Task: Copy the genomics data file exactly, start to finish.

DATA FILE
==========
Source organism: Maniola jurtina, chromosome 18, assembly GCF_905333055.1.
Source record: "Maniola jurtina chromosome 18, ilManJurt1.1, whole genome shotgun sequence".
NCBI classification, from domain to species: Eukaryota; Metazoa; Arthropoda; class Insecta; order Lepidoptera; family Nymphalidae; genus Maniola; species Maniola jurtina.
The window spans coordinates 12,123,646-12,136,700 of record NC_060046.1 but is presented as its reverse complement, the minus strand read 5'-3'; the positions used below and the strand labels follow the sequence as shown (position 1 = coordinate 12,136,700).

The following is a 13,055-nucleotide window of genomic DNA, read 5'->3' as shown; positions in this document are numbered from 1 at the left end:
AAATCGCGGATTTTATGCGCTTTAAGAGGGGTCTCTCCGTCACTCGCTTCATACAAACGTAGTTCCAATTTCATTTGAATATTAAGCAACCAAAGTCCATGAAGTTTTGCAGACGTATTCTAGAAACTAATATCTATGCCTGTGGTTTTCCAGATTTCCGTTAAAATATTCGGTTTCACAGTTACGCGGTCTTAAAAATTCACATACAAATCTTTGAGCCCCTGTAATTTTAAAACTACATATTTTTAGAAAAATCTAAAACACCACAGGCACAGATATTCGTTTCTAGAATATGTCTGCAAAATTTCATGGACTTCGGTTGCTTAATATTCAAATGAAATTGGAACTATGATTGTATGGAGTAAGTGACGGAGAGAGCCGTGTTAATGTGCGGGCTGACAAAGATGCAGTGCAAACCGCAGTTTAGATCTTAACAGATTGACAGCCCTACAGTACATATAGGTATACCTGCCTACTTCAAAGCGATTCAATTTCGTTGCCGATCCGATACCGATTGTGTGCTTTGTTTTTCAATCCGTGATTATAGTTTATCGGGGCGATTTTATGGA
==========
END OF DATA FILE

Source organism: Maniola jurtina, chromosome 18, assembly GCF_905333055.1.
Source record: "Maniola jurtina chromosome 18, ilManJurt1.1, whole genome shotgun sequence".
NCBI classification, from domain to species: Eukaryota; Metazoa; Arthropoda; class Insecta; order Lepidoptera; family Nymphalidae; genus Maniola; species Maniola jurtina.
The window spans coordinates 12,123,646-12,136,700 of record NC_060046.1 but is presented as its reverse complement, the minus strand read 5'-3'; the positions used below and the strand labels follow the sequence as shown (position 1 = coordinate 12,136,700).

The following is a 13,055-nucleotide window of genomic DNA, read 5'->3' as shown; positions in this document are numbered from 1 at the left end:
AAATCGCGGATTTTATGCGCTTTAAGAGGGGTCTCTCCGTCACTCGCTTCATACAAACGTAGTTCCAATTTCATTTGAATATTAAGCAACCAAAGTCCATGAAGTTTTGCAGACGTATTCTAGAAACTAATATCTATGCCTGTGGTTTTCCAGATTTCCGTTAAAATATTCGGTTTCACAGTTACGCGGTCTTAAAAATTCACATACAAATCTTTGAGCCCCTGTAATTTTAAAACTACATATTTTTAGAAAAATCTAAAACACCACAGGCACAGATATTCGTTTCTAGAATATGTCTGCAAAATTTCATGGACTTCGGTTGCTTAATATTCAAATGAAATTGGAACTATGATTGTATGGAGTAAGTGACGGAGAGAGCCGTGTTAATGTGCGGGCTGACAAAGATGCAGTGCAAACCGCAGTTTAGATCTTAACAGATTGACAGCCCTACAGTACATATAGGTATACCTGCCTACTTCAAAGCGATTCAATTTCGTTGCCGATCCGATACCGATTGTGTGCTTTGTTTTTCAATCCGTGATTATAGTTTATCGGGGCGATTTTATGGA